Saudi Arabia’s stock market rises after ending Yemen air strikes

Saudi Arabia's stock market rose in early trade on Wednesday after the Riyadh government said it had ended a campaign of air strikes against Yemen's Houthi rebels. Egypt's market remained soft.

Gulf markets lost a few percent each after the military intervention began last month, and investors now see its completion as a positive factor.

Saudi Arabia's index edged up 0.4 percent to 9,598 points as most stocks in the kingdom climbed. Telecommunications operator Zain Saudi's jumped 3.1 percent after announcing its first-quarter loss had narrowed to 257 million riyals ($68.5 million) from 318 million riyals a year earlier.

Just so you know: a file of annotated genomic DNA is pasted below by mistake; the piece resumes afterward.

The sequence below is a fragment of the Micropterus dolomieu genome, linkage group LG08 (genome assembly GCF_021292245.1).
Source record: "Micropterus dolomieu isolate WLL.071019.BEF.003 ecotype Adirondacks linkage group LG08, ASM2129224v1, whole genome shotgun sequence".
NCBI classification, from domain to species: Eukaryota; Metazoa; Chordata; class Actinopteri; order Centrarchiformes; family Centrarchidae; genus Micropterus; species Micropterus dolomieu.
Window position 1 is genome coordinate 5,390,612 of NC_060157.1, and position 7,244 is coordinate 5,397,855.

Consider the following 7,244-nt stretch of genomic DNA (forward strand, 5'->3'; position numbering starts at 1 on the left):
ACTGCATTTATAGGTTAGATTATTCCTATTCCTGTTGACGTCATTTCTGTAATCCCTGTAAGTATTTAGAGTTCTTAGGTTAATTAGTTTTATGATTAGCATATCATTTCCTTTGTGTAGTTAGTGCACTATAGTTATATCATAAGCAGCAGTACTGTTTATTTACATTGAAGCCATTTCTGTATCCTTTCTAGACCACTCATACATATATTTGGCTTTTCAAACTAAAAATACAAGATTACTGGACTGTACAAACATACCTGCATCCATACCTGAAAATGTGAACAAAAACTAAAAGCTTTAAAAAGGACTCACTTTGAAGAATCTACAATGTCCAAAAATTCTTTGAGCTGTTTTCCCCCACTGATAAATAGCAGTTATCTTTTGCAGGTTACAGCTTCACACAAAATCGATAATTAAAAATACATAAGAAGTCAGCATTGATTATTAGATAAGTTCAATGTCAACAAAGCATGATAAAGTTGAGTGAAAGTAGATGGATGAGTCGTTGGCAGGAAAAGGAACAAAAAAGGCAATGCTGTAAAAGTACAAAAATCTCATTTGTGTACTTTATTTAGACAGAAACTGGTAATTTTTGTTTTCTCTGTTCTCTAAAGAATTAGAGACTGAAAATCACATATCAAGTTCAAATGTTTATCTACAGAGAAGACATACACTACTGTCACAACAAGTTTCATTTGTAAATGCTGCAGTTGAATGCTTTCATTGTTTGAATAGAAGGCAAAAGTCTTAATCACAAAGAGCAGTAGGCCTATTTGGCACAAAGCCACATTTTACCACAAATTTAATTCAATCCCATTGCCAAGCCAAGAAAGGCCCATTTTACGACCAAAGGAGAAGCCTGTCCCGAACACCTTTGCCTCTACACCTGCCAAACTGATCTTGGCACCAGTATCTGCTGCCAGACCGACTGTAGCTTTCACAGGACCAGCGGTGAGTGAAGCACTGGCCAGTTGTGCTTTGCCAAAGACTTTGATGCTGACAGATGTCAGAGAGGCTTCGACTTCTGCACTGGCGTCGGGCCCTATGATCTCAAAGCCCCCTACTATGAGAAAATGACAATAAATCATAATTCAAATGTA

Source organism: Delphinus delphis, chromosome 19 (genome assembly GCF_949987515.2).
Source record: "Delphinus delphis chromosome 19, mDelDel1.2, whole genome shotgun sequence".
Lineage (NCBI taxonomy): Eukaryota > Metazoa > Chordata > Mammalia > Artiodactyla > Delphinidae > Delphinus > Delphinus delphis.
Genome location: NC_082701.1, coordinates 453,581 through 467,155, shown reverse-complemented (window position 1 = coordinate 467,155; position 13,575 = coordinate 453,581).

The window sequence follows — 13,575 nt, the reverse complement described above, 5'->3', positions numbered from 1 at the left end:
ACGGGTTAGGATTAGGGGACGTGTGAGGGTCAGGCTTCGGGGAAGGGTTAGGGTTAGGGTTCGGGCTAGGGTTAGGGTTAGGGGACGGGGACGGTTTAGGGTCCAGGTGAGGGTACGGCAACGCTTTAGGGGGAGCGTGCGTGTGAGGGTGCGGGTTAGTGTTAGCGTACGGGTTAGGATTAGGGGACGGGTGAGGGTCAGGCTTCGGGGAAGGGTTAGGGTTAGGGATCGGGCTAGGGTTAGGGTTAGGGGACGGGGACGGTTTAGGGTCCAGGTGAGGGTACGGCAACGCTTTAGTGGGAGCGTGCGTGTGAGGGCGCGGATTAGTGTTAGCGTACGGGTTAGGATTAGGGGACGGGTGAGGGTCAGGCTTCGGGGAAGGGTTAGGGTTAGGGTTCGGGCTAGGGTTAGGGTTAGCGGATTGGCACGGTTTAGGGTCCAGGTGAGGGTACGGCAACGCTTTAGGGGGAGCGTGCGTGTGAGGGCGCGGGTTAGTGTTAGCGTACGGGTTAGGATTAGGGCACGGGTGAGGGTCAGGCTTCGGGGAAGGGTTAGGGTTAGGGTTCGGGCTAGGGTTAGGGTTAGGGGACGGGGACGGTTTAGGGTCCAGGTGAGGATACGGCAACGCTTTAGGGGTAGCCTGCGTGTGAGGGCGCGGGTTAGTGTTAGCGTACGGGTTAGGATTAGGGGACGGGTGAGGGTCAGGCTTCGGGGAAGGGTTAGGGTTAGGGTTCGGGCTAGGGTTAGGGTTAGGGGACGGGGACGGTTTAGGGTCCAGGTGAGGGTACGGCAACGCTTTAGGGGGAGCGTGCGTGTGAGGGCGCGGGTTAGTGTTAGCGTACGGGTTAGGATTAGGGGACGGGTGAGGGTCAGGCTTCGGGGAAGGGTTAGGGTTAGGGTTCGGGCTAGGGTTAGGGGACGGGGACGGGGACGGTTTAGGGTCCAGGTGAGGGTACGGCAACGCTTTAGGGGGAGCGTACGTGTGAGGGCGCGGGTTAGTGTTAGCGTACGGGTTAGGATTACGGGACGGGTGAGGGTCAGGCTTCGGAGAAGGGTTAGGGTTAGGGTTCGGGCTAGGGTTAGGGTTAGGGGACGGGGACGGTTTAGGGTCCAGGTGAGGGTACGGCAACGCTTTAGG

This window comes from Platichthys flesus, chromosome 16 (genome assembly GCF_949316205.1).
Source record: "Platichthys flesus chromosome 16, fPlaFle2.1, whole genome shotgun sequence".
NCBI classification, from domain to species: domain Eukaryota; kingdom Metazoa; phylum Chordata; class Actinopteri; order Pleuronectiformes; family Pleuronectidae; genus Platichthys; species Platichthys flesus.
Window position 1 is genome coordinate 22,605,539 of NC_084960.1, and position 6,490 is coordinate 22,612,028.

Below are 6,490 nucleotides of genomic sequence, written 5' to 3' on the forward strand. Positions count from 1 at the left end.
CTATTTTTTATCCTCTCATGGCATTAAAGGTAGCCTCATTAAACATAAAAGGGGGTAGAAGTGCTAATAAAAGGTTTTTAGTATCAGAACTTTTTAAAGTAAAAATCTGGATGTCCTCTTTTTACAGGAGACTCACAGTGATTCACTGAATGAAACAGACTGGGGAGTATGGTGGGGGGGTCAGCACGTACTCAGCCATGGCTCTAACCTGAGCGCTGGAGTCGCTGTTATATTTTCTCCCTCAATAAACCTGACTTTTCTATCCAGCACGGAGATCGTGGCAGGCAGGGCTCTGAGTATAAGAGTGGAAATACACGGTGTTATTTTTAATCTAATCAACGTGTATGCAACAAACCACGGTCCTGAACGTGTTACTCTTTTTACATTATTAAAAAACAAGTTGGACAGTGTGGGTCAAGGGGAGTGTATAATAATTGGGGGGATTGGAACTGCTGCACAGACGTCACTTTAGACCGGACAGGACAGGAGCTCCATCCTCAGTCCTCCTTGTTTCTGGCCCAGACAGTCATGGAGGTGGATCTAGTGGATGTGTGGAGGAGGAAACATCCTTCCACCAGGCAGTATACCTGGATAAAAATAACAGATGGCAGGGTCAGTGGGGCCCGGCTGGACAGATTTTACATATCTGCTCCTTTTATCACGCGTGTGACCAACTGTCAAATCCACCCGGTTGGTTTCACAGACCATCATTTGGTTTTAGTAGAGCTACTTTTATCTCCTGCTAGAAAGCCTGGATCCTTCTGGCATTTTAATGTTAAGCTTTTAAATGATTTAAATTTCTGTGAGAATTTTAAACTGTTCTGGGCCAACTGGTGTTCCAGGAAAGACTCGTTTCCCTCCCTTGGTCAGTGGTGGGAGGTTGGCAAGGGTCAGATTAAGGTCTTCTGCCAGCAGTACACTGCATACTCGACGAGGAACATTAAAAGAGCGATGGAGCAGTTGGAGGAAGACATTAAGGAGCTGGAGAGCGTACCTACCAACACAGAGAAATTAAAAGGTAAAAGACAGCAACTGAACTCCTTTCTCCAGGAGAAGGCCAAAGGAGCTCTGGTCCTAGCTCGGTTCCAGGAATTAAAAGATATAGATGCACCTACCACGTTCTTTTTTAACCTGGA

Two analysts surveyed by Reuters had forecast Zain Saudi would post losses of 270.1 million and 289.4 million riyals.

Blue-chip petrochemical firm Saudi Basic Industries rose 1.5 percent and lender Samba Financial Group , another main support for the benchmark, climbed 1.8 percent.

But Saudi Electricity Co, the Gulf's largest utility firm, fell 0.5 percent after reporting that its net loss for the first quarter more than doubled to 1.94 billion riyals ($517.4 million). This was much worse than NCB Capital's forecast of a net loss of 1.27 billion riyals.

The Saudi index faces major technical resistance in the 9,572-9,745 point area, where the 200-day average roughly coincides with the March peak, and has been struggling in that area for three days.

Egypt's bourse also edged up shortly after opening but then gave up its gains and slipped 0.3 percent as most stocks fell.

The market has been gloomy since the adoption early this month of bylaws covering new taxes on capital gains and dividends which, according to some market players, are making Cairo less appealing to investors compared with other bourses in the region.

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